A firm with similar industrial DNA is OGCI Climate Investments, which makes the list at number 22. OGCI raised $1.1 billion from its limited partners – which are all oil majors – in 2017 to invest in early-stage “catalytic” technology to support the transition to a low carbon economy. The firm is now preparing to launch a strategy focused on later-stage, growth equity investments, the firm’s chief executive officer told New Private Markets in July.
In at number 14 is Equilibrium, a Portland, Oregon-headquartered firm that makes sustainability-driven real assets investments two sectors: agriculture and water, waste and energy. Its biggest fund so far was the second of its Controlled Environment Food funds, which closed on just over $1 billion in 2021 to invest in high-tech indoor and greenhouse growing facilities.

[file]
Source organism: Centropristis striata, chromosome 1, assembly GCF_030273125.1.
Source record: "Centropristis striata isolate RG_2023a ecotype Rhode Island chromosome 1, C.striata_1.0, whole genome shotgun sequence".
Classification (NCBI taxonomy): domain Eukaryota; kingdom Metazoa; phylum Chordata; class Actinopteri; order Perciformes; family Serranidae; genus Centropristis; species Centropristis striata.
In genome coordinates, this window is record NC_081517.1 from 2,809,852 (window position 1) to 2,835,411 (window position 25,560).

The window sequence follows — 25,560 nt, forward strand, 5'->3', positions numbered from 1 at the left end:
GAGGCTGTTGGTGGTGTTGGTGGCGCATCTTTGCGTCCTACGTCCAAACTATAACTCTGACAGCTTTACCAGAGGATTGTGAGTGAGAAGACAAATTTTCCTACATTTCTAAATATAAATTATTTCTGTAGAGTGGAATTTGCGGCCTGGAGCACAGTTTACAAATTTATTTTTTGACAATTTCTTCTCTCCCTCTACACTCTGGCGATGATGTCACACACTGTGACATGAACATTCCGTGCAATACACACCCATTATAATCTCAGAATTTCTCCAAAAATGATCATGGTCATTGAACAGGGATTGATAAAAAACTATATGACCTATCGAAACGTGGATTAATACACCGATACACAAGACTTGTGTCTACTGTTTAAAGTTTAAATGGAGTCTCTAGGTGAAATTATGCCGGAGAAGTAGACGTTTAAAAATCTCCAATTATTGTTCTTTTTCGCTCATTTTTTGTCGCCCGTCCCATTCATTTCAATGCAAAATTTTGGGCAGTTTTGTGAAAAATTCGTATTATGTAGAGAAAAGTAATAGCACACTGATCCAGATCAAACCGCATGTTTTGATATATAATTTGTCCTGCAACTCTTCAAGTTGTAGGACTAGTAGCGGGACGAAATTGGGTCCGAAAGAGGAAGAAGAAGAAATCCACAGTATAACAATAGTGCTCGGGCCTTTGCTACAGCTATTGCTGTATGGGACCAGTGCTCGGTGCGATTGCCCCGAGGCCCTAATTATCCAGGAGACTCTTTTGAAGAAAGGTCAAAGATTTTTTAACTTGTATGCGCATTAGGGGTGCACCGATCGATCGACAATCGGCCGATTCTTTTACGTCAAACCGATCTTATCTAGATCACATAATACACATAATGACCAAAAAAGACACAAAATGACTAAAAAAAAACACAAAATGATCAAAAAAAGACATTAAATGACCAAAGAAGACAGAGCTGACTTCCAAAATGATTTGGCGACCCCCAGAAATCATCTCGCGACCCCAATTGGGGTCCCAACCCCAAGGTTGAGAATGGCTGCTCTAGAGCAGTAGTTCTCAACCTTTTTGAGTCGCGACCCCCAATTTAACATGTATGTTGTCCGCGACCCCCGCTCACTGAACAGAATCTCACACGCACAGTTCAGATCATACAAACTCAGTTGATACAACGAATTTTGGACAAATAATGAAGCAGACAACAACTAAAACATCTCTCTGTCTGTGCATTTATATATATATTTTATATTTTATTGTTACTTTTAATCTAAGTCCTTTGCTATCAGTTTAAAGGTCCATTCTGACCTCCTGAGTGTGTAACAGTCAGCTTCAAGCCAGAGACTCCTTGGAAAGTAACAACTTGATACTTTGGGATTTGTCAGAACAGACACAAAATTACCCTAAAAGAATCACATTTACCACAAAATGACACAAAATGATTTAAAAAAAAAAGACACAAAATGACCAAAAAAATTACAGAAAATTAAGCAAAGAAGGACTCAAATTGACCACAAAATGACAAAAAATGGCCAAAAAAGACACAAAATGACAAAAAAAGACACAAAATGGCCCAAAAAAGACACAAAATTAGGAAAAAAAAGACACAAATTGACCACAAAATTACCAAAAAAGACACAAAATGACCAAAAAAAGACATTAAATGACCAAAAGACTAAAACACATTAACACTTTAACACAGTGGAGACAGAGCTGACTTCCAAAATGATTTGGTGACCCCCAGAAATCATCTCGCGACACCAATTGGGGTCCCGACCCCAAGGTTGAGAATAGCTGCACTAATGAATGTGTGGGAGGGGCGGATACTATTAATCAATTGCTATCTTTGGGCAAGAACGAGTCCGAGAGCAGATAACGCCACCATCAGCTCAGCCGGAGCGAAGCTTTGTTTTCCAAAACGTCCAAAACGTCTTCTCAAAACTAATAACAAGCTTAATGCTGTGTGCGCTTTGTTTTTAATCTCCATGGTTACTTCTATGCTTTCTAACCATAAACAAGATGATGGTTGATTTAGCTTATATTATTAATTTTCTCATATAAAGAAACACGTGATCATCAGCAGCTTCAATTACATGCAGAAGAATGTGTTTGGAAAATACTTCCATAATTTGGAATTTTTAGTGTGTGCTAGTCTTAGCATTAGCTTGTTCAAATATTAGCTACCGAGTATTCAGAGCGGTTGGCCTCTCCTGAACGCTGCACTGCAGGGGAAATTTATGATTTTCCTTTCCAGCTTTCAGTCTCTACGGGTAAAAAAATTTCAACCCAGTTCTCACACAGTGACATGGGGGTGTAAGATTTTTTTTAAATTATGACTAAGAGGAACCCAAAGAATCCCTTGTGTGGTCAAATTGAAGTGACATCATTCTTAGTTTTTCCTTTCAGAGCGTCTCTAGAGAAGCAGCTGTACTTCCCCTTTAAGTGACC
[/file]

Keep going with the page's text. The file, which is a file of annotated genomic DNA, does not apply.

Zurich-based ResponsAbility Investments is an impact investing old-timer, having been established in 2003. The firm was recently acquired by investment giant M&G Investments, as way for the latter to get a running start in ResponsAbility’s area of expertise: emerging markets impact. When M&G acquired the firm in January this year, ResponsAbility had $3.5 billion in assets under management, of which 85 percent is in private debt strategies and 15 percent in private equity strategies. It has dedicated funds for climate finance, financial inclusion and sustainable food and agriculture.